Research roundup: Work stress

Workplace stress can take a toll on employee health and well-being, as well as organizational performance

by Marketing and Business Development Staff

July 28, 2010 — Stress. Anxiety. Burnout. Add the recent economic crisis to the mix, and employees can be left feeling overwhelmed and unable to keep up with their job demands. With one third of U.S. employees reporting being chronically overworked (Galinsky et al., 2005), workplace stress can affect both individual well-being and organizational performance.

In national surveys, more than two-thirds of respondents reported that work is a significant source of stress (American Psychological Association, 2008) and more than half said they were less productive at work as a result of stress (American Psychological Association, 2007). In addition to affecting employee health, chronic stress can have serious repercussions for employers. A study of a large, multi-employer, multi-site employee population found that healthcare expenditures for employees with high levels of stress were 46 percent higher than those for employees who did not have high levels of stress (Goetzel et al., 1998). In all, job stress is estimated to cost U.S. industry more than $300 billion a year in absenteeism, turnover, diminished productivity, and medical, legal and insurance costs (Rosch, 2001).

The articles below examine some of the recent research on work stress and its effects on employee and organizational health. These and more than 2,800 other article summaries are available on the Psychologically Healthy Workplace Program website. You can skim the featured entries or search the entire database on the Psychologically Healthy Workplace Program website.

Flex-time as a moderator of the job stress-work motivation relationship

Personnel Review (June 2010)

This study focuses on the role of flextime in predicting motivation. Furthermore, this study assessed the role of country of residence (Russia, Canada, Israel) as a predictor of motivation. A significant interaction was found between flextime, job stress, and country of residence in predicting extrinsic motivation. In other words, flextime and job stress interacted differently for employees in Russia, Canada and Israel in predicting extrinsic motivation. However, across the board flextime was a direct predictor of intrinsic motivation, such that providing employees with more autonomy and control was associated with greater intrinsic motivation. The authors conclude that human resource professionals need to be aware that although flextime may have some direct effects across the board, some of its benefits may be stronger for workers from particular countries. See full reference.

Can an opportunity to learn at work reduce stress?: Revisiting the job demand-control model

Journal of Workplace Learning (May 2010)

This study focuses on opportunities for learning and development as a potential buffer in the stress process. Specifically, this article tests whether having opportunities for learning and development can reduce the relationship between work demands and the need for recovery. Survey results suggested that having control and having more opportunities for personal development reduce the association between job demands and exhaustion. Hence, the results suggest that giving employees some control over their demands and giving them opportunities for learning and development can assist them in managing the stress that results from those work demands. See full reference.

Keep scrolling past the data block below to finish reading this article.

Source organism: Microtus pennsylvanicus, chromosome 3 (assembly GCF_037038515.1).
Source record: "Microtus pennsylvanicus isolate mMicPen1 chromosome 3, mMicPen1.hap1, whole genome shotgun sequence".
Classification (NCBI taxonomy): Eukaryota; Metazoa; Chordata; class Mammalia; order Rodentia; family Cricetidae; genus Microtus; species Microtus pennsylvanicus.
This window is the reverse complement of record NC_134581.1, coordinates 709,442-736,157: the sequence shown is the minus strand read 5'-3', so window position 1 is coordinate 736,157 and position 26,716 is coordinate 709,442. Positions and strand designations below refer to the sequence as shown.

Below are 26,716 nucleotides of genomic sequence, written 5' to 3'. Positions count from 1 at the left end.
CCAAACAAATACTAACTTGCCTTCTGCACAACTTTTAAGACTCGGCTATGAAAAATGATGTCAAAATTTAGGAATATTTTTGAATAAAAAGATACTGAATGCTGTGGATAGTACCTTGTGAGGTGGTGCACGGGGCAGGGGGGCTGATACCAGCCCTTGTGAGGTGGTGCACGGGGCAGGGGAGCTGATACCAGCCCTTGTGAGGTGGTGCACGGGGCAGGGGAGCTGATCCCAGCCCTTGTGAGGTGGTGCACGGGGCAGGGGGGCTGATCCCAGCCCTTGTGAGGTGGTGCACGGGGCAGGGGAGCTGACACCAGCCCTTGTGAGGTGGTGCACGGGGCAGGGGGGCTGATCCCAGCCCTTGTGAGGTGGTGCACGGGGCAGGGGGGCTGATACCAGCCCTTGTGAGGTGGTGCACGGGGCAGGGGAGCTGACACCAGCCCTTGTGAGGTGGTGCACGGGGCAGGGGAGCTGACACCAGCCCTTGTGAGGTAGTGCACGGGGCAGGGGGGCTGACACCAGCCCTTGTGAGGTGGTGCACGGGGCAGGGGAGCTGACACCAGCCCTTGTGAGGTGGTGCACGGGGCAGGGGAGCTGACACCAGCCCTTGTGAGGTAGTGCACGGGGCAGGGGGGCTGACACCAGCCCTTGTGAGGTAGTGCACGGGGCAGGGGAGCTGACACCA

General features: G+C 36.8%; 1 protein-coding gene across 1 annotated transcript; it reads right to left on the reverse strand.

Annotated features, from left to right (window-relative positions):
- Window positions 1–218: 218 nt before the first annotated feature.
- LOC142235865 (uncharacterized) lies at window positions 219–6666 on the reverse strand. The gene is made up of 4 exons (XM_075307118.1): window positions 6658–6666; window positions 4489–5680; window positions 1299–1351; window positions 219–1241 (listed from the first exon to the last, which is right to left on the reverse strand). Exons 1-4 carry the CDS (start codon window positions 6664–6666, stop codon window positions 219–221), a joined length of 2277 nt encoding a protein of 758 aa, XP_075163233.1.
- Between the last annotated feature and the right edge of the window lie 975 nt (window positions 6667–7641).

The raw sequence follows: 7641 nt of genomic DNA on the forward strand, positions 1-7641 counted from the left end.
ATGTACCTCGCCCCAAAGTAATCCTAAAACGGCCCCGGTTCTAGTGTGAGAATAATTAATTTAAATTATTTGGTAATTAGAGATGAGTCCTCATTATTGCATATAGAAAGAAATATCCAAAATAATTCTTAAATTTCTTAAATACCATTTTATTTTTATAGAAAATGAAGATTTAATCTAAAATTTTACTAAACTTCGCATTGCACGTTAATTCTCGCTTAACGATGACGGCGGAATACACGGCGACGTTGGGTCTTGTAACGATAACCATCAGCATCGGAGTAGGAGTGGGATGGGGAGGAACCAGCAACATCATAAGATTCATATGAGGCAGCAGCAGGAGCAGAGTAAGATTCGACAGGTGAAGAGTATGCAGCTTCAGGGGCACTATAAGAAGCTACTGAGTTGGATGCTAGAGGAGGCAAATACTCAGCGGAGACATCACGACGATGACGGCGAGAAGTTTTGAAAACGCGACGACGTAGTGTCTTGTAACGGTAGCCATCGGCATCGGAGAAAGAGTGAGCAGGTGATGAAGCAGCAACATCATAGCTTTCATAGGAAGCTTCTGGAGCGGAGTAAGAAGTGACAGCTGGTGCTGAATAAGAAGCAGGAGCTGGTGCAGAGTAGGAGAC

Job demands, job control, and mental health in an 11-year follow-up study: Normal and reversed relationships

Work & Stress (October 2009)

This study provides an 11-year follow up to a study focusing on the demand-control model of stress and mental health. Results revealed that low job control had a negative effect on mental health, especially when it was coupled with high demands (i.e., high-stress jobs). Interaction effects revealed subsequently that higher levels of job control can provide a buffer from the negative effects of high job demands. Interestingly, job demands alone were not predictive of mental health. See full reference.

Daily work stress and alcohol use: Testing the cross-level moderation effects of neuroticism and job involvement

Personnel Psychology (Autumn 2009)

This study focuses on the relationship between daily work stress and alcohol use. The authors conducted daily telephone interviews with a sample of Chinese employees. Results indicated that daily work stress was positively associated with both daily alcohol consumption and desire to drink. In addition, those with higher levels of neuroticism and job involvement demonstrated a stronger association between stress and alcohol consumption. See full reference.

Effects of occupational stress management intervention programs: A meta-analysis

Journal of Occupational Health Psychology (January 2008)

This article provides an empirical review of stress management interventions, employing meta-analysis procedures. A total of 36 studies were included, which represented 55 stress interventions. The average length of intervention was 7.4 weeks. The overall effect across the studies was .526, which is equivalent to a medium to large effect, indicating that, in general, stress interventions are effective, though the predominant outcome measures targeted psychological outcomes rather than performance or physiological outcomes. The results also revealed that relaxation interventions were the most frequent type of intervention. Further, there were few stress interventions focused at the organizational level. More specific results also indicated that cognitive-behavioral interventions produced larger effects than other types of interventions. See full reference.

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